I was prepared, I had photos for every second of the rebuild, I could share our renovating journey with friends and family. But I didn’t. I found myself skipping past them, thinning them down until all I had were ‘before’ and ‘after’ shots. For all our blood, sweat and tears, ‘during’ had become immaterial to anyone other than ourselves. It didn’t matter we tried to renovate our kitchen, it only mattered that we did.

Then, I look at my writing and wonder what I’m trying to do. I look at the fears that still hold weight over me and worry I’ll never learn to lift them off. I analyse them, I look back to my childhood to make sense of them. I chatter on this blog. What can I do to stop staring at an empty screen dismissing every idea that stumbles into my brain because I deem it too clumsy? Sometimes what feels like trying is procrastination. Sometimes, I get stuck at trying and stop short of doing. I must stop trying to write, and just write.

Yoda speaks about the power of choice. Want it more than you are afraid of it. Choose it. Decide.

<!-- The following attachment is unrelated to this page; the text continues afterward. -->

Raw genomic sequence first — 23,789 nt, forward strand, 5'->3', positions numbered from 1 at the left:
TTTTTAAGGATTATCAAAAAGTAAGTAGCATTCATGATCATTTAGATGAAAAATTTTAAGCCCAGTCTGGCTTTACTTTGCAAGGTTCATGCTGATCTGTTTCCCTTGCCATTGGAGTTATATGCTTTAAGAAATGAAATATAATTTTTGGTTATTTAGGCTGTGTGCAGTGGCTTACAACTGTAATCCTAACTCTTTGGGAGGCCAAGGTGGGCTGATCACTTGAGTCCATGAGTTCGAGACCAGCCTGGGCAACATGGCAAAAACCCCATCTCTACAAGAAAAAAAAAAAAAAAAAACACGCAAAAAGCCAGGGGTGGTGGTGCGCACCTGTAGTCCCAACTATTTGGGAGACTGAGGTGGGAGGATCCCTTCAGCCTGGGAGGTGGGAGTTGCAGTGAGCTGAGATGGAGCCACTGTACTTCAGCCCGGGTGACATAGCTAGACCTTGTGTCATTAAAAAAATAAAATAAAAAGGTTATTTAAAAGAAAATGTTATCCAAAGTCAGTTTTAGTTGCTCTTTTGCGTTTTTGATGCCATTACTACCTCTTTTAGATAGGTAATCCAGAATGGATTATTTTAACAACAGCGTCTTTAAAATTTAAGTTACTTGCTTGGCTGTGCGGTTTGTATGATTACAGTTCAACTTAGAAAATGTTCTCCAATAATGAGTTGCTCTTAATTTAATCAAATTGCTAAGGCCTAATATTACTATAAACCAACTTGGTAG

Do, or do not. There is no try.

Book Finder

Chuck Wendig recently asked this question: What gets you to read a book?

I’m not your normal reader. I should hardly be surprised that what gets me to read a book isn’t ‘normal’ either but after reading a fair portion of the two hundred odd responses to that question, I realise I’m a bookcrastinator. I just made that a thing.6fe043b0c69edddc41f7dbd2a1768fcd

These are the main ways I’m enticed to read a book.

1. Someone’s lent it to me
“This book is amazing. Have you read it?”
“Uh, no. No, I haven’t…”
“Really? Well, here. You can borrow it if you want.”